For lenders, leasing is not the most expensive form of auto financing, but it is one of the riskiest.
So says financial expert Himanshu Patel, explaining why most banks have stepped away from leasing, leaving it mainly to auto makers' captive financing arms. But even some of them limit their activity or stay away altogether.
Leasing gives financial institutions pause because it poses a double risk, Patel, a senior auto analyst for JP Morgan Securities, says at the Society of Automotive Analysts' 2009 Strategic Planning Summit in Troy, MI.
“Not only are you taking the risk with the customer's credit, but there also is the risk of the used-car values,” he says.
Monthly leasing rates are determined largely by what a lessor expects a vehicle's value will be when it comes off lease years later and enters the used-car market.
In the late 1999s, many lenders lost millions of dollars because of inaccurate residual-value predictions that turned out to be far too optimistic.
Lenders subsequently became more disciplined, and leasing, which had fallen out of favor among lessors, regained some popularity.
But in mid-2008, it suffered another blow as some auto makers, notably the former Chrysler LLC, ended leasing completely, scared off by watching big-vehicle residuals plunge as fuel prices soared.
Today's rising used-car prices may stimulate leasing activity “a little,” Patel says. “Expect leasing to come back, but not at full force.”
Leasing will reach only 1.2 million units this year in the U.S., predicts Tom Webb, chief economist of Manheim Consulting, a branch of a major auto auction firm.
That's 2.5 million fewer units compared with leasing's peak in 1999.
Here's a Quick History of Vehicle Leasing, Where It Is Now and Where It's Going
David Ruggles has been involved in auto leasing for 38 years, first as a dealer and now as president of Advanced Concepts & Techniques. He has developed software to help lease lenders identify their areas of vulnerability and for dealers to identify opportunities.
Here is his take on the advent of leasing, as well as the reasons some lessors got in trouble:
“Auto makers became sold on leasing when Eustice Wolfington developed the ‘Half a Car’ concept and sold it to Ford, which marketed it as Red Carpet Lease and Customer Option Plan for their balloon program. It worked better in states where the sales tax was charged upfront.
“The idea of cycling customers more often through short-term leases made sense. So did the depreciation credits Ford received because the title stayed in the auto maker's name.
“These depreciation credits helped when an auto maker was profitable, not so much in extended loss periods. There is a limit to “loss carry forwards.” The IRS disallowed substantial loss carry forwards for General Motors a few years ago and it posted a huge loss as a result.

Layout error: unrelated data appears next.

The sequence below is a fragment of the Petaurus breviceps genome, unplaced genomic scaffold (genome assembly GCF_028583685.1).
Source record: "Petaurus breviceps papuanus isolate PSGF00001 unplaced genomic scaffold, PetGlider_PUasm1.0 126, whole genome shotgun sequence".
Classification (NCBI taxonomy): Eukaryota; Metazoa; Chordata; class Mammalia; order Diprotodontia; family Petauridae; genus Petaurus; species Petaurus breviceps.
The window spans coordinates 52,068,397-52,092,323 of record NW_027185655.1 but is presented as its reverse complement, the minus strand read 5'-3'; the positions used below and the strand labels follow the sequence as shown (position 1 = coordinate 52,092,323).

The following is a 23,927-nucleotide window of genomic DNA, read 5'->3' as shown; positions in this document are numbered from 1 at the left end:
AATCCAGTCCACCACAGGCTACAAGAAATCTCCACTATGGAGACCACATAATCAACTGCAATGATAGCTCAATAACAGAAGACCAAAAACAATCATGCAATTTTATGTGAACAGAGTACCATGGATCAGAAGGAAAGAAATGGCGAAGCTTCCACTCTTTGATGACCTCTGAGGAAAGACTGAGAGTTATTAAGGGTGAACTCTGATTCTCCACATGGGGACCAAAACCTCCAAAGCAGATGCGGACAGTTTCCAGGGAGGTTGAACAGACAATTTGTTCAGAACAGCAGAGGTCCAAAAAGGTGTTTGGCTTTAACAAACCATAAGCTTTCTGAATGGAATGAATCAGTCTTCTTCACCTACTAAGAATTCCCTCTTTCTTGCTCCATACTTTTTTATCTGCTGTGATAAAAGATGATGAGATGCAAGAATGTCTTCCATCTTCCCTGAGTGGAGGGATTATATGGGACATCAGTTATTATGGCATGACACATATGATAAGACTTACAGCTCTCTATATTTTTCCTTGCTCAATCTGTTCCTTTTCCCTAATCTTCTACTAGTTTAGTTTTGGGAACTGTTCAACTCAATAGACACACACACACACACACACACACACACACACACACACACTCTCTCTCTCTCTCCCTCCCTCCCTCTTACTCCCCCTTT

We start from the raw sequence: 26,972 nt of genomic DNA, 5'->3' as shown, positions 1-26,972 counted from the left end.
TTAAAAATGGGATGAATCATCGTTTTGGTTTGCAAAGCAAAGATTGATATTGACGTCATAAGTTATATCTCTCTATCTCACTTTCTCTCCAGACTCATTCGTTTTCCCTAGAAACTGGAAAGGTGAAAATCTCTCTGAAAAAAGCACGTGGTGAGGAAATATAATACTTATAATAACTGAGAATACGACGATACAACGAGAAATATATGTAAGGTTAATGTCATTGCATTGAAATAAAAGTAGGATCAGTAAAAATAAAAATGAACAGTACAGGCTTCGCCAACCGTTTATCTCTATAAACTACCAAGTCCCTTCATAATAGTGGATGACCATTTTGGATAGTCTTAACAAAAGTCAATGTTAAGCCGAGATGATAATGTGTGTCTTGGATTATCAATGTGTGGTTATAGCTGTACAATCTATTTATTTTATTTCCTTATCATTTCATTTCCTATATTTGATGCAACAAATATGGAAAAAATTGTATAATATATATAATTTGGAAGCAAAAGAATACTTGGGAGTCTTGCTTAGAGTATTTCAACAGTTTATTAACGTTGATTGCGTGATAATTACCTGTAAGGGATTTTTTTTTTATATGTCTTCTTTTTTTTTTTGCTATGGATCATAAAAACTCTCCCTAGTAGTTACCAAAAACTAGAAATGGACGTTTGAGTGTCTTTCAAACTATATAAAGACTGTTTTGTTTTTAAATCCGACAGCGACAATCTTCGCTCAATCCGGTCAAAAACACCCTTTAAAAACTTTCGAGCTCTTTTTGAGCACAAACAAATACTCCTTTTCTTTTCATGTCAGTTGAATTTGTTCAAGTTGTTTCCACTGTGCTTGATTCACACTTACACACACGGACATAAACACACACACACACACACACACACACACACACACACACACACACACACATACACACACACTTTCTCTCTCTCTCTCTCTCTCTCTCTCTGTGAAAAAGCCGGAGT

“After Ford's initial success, all the auto makers sprang to get involved in short-term leasing to realize the inherent advantages.
“Unfortunately, the domestic OEMs also were working at the same time to dismantle their own residuals through huge fleet and daily rental sales. The residual losses they took overwhelmed their depreciation credits and caused them to become more conservative on residuals and extend the lease terms from 24 months to 30 and then 36.
“Import-brand auto makers had much better results, with their residuals staying high because they managed their overall business better. The domestics tried to keep things going but were double whammied by residual losses when fuel prices spiked and the Asset Backed Securities market dissolved almost overnight.
“I never understood why independent banks would try to compete with the OEMs with new-vehicle leasing when the domestic manufacturers seemingly had their own death wish going on.
“It made more sense for independent banks to engage in pre-owned leasing, but instead they tried to carve out a niche by offering programs for longer terms. But the same factors caused the independent banks to bail out.
“US Bank has stayed in the game though. It will now handle leasing for GM in five Eastern states. Many credit unions still leases, but they are doing mostly balloon financing. They can be conservative with residuals these days and pick their spots.
“Domestic OEMs look at the market share they lose to imports' continued short-term leasing success. The subject is academic at this point, as the domestic OEMs don't have the money to get back in the leasing game, anyway.
“Limitations have been put on Chrysler and GM by the U.S. Automotive Task Force and provisions of the TALF money those auto makers have received. But the allure to get back in and protect market share is strong. We'll see what happens.”